Newsweeks Ngai Croal Theresident Evil 5trailer
Earlier this week, I posted an interview with gaming journalist N'Gai Croal of Newsweek .
During our conversation about the portrayal of black people in games, we talked about the controversy surrounding the ' Resident Evil 5 ' trailer that debuted at last year's E3.
It depicts a white protagonist going into an apparently poverty-stricken village (the location is unspecified) and killing throngs of black zombified men and women (see the his uneasiness upon viewing it, and Morgan Gray explained that he didn't have a problem with it either.
Croal's first reaction to the trailer was, 'Wow, clearly no one black worked on this game.' He explained his thoughts on the trailer and how he would have preferred Capcom to treat it:
'It's like when you engage that kind of imagery you have to be careful with it. It would be like saying you were going to do some sort of zombie movie that appeared to be set in Europe in the 1940's with skinny, emaciated, Hasidic-looking people. If you put up that imagery people would be saying, 'Are you crazy?' Well, that's what this stuff looks like. This imagery has a history. It has a history and you can't pretend otherwise. That imagery still has a history that has to be engaged, that has to be understood. ... If you're going to engage imagery that has that potential, the onus is on the creator to be aware of that because there will be repercussions in the marketplace.'
Here are more of his thoughts on the matter...
(As with all of the articles in this series , we strongly suggest you read the piece in full before commenting.)
Multiplayer: I wanted to ask you about the 'Resident Evil 5' trailer...
Croal: I looked at the 'Resident Evil 5' trailer and I was like, 'Wow, clearly no one black worked on this game.' Because I wonder, and I haven't sort of really dug into it that much, but I wonder what sort of advice Capcom gave them. The point isn't that you can't have black zombies. There was a lot of imagery in that trailer that dovetailed with classic racist imagery. What was not funny, but sort of interesting, was that there were so many gamers who could not at all see it. Like literally couldn't see it. So how could you have a conversation with people who don't understand what you're talking about and think that you're sort of seeing race where nothing exists?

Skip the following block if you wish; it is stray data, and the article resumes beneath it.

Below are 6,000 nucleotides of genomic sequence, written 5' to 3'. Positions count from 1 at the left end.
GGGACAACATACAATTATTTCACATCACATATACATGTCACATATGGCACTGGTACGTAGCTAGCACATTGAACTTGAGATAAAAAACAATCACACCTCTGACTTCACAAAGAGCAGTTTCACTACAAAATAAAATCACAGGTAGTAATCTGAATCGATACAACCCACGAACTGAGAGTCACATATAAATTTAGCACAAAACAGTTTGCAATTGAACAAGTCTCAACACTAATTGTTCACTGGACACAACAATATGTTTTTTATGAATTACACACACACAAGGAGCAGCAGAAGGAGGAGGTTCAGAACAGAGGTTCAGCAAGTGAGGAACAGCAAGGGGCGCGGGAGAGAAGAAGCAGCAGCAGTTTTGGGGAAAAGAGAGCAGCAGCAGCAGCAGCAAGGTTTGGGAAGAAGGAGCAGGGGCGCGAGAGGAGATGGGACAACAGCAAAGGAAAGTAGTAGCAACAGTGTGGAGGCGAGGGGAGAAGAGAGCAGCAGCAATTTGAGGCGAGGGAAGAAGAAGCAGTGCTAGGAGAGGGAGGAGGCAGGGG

There was stuff like even before the point in the trailer where the crowd turned into zombies. There sort of being, in sort of post-modern parlance, they're sort of 'othered.' They're hidden in shadows, you can barely see their eyes, and the perspective of the trailer is not even someone who's coming to help the people. It's like they're all dangerous; they all need to be killed. It's not even like one cute African -- or Haitian or Caribbean -- child could be saved. They're all dangerous men, women and children. They all have to be killed. And given the history, given the not so distant post-colonial history, you would say to yourself, why would you uncritically put up those images? It's not as simple as saying, 'Oh, they shot Spanish zombies in ' Resident Evil 4 ,' and now 'black zombies and that's why people are getting upset.' The imagery is not the same. It doesn't carry the same history, it doesn't carry the same weight. I don't know how to explain it more clearly than that.
'The audience isn't demanding much change. They like the games they're playing.'
I think the audience isn't demanding much change. They like the games they're playing. They're by and large comfortable with the amounts of stereotypes in their games. You know because another thing that you sort of have gamers run into in situations like this is that, 'Oh it's just a game.' [laughs] You know, if it's just a game, then why do we care about how culturally relevant they are? I care about how culturally relevant they are. I take games as seriously as other art forms.
If there were a movie that had those images, I'd question it. I'd really want to know what's going on in this movie. Like where is this coming from? So we hadn't seen much of the game. It was just a trailer. If it had been me in that situation, I wouldn't have put out a trailer like that. I think it's very easy to misunderstand what that game is about based on that trailer. And while I would certainly withhold final judgment, if that's all the game is, I'd be concerned about that.
Multiplayer: It's funny how some people argue that it's 'just a game,' but also get really upset of any criticism of it...
Croal: Absolutely. It's very difficult in this country, in many countries, to have a conversation about race. Everyone brings to it their own history, their own perspective. Some people are engaged in it, some people aren't. I think some people are concerned because some people think there is a double standard. Some people say that when it’s images of only black people then people get concerned. Some people feel like their hobby is under attack; it's being misinterpreted or misunderstood. Again the portrayal of Africa, or the Caribbean, since we don’t know where it’s being set, as sort of this dark, dangerous continent filled with people who only want to do you harm goes back a long, long way. And based on the images put up on the trailer, what else are you supposed to take from it? Especially if you're not familiar with the franchise?